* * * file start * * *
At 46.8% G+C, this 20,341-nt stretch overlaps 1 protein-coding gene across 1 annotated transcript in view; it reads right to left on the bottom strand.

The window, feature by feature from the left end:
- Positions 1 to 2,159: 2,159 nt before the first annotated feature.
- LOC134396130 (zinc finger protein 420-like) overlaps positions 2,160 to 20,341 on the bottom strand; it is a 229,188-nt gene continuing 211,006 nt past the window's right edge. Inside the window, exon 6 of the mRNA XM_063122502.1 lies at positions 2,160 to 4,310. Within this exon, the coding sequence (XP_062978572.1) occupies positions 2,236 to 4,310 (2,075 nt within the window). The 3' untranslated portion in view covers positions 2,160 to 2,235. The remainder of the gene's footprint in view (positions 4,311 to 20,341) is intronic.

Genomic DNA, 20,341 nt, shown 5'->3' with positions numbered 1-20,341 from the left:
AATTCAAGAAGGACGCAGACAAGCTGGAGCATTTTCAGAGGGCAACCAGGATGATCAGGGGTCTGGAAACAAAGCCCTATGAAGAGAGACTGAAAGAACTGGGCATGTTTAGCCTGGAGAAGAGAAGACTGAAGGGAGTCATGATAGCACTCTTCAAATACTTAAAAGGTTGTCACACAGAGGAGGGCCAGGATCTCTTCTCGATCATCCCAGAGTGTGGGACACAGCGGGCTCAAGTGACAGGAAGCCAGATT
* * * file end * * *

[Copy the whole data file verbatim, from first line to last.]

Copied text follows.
At 46.8% G+C, this 20,341-nt stretch overlaps 1 protein-coding gene across 1 annotated transcript in view; it reads right to left on the bottom strand.

The window, feature by feature from the left end:
- Positions 1 to 2,159: 2,159 nt before the first annotated feature.
- LOC134396130 (zinc finger protein 420-like) overlaps positions 2,160 to 20,341 on the bottom strand; it is a 229,188-nt gene continuing 211,006 nt past the window's right edge. Inside the window, exon 6 of the mRNA XM_063122502.1 lies at positions 2,160 to 4,310. Within this exon, the coding sequence (XP_062978572.1) occupies positions 2,236 to 4,310 (2,075 nt within the window). The 3' untranslated portion in view covers positions 2,160 to 2,235. The remainder of the gene's footprint in view (positions 4,311 to 20,341) is intronic.

Genomic DNA, 20,341 nt, shown 5'->3' with positions numbered 1-20,341 from the left:
AATTCAAGAAGGACGCAGACAAGCTGGAGCATTTTCAGAGGGCAACCAGGATGATCAGGGGTCTGGAAACAAAGCCCTATGAAGAGAGACTGAAAGAACTGGGCATGTTTAGCCTGGAGAAGAGAAGACTGAAGGGAGTCATGATAGCACTCTTCAAATACTTAAAAGGTTGTCACACAGAGGAGGGCCAGGATCTCTTCTCGATCATCCCAGAGTGTGGGACACAGCGGGCTCAAGTGACAGGAAGCCAGATT